Spec. Issue 2006 - Article Summary

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Magnetic resonance imaging of animal brain in vivo

Jens Frahm, Susann Boretius, Takashi Watanabe and Thomas Michaelis
Biomedizinische NMR Forschungs GmbH, Max-Planck-Institut für biophysikalische Chemie, Göttingen, Germany
As a non-invasive tool for mapping anatomical and functional aspects of the central nervous system, magnetic resonance imaging (MRI) reduces the number of animals in follow-up examinations and refines the quality of the results by yielding in vivo data of individual animals over extended time periods. Although applications cover the full range from non-human primates to insects, the vast majority of MRI studies focuses on rodents. This work illustrates selected applications in mice based on three-dimensional images at almost 100 µm isotropic spatial resolution. A primary aim is a better understanding of the pathophysiological mechanisms underlying human brain disorders. In this respect, the cuprizone mouse model allows the identification of MRI markers for demyelination and remyelination.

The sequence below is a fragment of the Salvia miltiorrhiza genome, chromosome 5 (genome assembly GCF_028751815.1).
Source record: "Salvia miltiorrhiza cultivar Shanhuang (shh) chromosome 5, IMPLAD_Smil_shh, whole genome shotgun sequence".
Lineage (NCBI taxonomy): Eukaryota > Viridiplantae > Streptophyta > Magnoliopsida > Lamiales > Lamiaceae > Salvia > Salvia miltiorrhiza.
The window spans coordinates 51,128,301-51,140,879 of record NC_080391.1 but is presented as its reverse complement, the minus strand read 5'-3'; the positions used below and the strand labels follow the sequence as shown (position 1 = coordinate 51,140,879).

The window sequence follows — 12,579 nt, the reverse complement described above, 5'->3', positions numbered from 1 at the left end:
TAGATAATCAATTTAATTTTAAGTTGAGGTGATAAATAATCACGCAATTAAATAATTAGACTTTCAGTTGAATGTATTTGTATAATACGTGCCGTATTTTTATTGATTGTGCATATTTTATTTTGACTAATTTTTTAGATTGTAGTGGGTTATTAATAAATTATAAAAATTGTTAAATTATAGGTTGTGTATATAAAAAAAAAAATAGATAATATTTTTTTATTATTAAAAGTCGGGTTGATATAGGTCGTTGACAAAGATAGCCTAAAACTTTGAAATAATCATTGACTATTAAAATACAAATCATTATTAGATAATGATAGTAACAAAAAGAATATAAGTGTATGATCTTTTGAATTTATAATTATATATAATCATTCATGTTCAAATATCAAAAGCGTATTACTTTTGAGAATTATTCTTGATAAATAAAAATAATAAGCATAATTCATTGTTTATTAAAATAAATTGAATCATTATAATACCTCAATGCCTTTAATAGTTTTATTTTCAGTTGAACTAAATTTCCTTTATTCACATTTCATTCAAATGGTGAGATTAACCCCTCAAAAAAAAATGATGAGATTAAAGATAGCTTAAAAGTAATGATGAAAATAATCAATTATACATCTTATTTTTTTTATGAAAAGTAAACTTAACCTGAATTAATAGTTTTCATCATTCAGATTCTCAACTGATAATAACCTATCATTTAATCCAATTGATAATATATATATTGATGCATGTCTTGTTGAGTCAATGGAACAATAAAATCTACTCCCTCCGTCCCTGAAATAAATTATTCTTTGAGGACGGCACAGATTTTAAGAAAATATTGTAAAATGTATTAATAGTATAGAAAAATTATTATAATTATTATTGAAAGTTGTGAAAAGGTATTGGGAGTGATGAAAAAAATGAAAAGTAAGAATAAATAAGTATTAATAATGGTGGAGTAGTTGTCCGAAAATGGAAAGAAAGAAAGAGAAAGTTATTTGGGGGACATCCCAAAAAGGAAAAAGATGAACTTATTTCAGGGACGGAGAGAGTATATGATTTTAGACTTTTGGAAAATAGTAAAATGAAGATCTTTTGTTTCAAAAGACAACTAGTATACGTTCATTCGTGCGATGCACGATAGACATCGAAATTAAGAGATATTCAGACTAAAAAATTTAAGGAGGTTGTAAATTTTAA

Complementary, the use of transgenic mice with a Cnp1 deficiency in oligodendrocytes adds selective MRI studies of axonal damage without demyelination. A second goal is the functional assessment of synaptic activity and axonal transport in various brain systems using manganese-enhanced MRI. The contrast agent identifies activity-dependent regional differences in the mouse hippocampus and delineates the efferent pathways to the ventral hippocampal commissure and septal region. While opening the way for investigations of
memory and learning in mutant mice, corresponding studies of the habenulo-interpeduncular system provide links to cognition and behaviour and the mechanisms of neuropsychiatric diseases.

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